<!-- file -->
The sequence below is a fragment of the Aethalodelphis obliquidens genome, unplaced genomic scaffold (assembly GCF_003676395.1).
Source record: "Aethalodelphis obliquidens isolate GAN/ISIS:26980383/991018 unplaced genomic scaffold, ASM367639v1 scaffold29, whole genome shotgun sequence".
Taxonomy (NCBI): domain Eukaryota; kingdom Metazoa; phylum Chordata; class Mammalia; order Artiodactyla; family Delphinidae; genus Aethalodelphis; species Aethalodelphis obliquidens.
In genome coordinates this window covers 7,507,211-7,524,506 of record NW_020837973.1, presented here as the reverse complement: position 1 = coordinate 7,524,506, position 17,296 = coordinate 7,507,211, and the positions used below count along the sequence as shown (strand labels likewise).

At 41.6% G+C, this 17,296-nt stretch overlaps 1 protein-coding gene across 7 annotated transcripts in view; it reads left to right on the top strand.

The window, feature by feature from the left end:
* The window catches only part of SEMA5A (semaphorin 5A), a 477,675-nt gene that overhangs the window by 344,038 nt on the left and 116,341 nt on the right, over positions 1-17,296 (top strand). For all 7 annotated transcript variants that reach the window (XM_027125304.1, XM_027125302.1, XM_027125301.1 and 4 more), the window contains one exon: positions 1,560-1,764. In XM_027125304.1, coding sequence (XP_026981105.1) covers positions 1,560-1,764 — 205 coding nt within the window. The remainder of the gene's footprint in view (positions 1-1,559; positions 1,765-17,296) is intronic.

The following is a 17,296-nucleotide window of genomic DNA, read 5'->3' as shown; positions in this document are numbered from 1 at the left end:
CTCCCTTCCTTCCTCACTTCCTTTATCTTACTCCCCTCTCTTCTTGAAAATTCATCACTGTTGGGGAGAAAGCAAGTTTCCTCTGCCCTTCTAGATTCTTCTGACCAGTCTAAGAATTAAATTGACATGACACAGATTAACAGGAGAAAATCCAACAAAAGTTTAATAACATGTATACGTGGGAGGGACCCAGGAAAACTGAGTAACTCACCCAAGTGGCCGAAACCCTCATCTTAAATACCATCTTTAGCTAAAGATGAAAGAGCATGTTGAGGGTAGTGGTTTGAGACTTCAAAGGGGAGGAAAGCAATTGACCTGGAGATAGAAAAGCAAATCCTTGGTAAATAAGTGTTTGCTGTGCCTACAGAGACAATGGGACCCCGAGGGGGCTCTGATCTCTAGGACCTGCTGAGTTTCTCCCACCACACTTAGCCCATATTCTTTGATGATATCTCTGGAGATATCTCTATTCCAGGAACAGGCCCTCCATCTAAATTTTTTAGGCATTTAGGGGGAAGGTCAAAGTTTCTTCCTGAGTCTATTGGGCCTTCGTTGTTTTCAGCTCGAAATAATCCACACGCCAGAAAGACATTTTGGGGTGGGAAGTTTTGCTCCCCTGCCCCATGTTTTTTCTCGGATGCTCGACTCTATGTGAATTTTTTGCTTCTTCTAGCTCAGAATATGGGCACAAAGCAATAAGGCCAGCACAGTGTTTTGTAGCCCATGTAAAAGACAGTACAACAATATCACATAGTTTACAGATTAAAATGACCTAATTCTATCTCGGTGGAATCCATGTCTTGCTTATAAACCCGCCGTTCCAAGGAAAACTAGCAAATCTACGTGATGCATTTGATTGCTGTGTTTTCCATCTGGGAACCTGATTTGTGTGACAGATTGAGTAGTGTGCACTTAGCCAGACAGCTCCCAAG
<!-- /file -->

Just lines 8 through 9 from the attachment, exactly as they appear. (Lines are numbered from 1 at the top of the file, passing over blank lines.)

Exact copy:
The following is a 17,296-nucleotide window of genomic DNA, read 5'->3' as shown; positions in this document are numbered from 1 at the left end:
CTCCCTTCCTTCCTCACTTCCTTTATCTTACTCCCCTCTCTTCTTGAAAATTCATCACTGTTGGGGAGAAAGCAAGTTTCCTCTGCCCTTCTAGATTCTTCTGACCAGTCTAAGAATTAAATTGACATGACACAGATTAACAGGAGAAAATCCAACAAAAGTTTAATAACATGTATACGTGGGAGGGACCCAGGAAAACTGAGTAACTCACCCAAGTGGCCGAAACCCTCATCTTAAATACCATCTTTAGCTAAAGATGAAAGAGCATGTTGAGGGTAGTGGTTTGAGACTTCAAAGGGGAGGAAAGCAATTGACCTGGAGATAGAAAAGCAAATCCTTGGTAAATAAGTGTTTGCTGTGCCTACAGAGACAATGGGACCCCGAGGGGGCTCTGATCTCTAGGACCTGCTGAGTTTCTCCCACCACACTTAGCCCATATTCTTTGATGATATCTCTGGAGATATCTCTATTCCAGGAACAGGCCCTCCATCTAAATTTTTTAGGCATTTAGGGGGAAGGTCAAAGTTTCTTCCTGAGTCTATTGGGCCTTCGTTGTTTTCAGCTCGAAATAATCCACACGCCAGAAAGACATTTTGGGGTGGGAAGTTTTGCTCCCCTGCCCCATGTTTTTTCTCGGATGCTCGACTCTATGTGAATTTTTTGCTTCTTCTAGCTCAGAATATGGGCACAAAGCAATAAGGCCAGCACAGTGTTTTGTAGCCCATGTAAAAGACAGTACAACAATATCACATAGTTTACAGATTAAAATGACCTAATTCTATCTCGGTGGAATCCATGTCTTGCTTATAAACCCGCCGTTCCAAGGAAAACTAGCAAATCTACGTGATGCATTTGATTGCTGTGTTTTCCATCTGGGAACCTGATTTGTGTGACAGATTGAGTAGTGTGCACTTAGCCAGACAGCTCCCAAG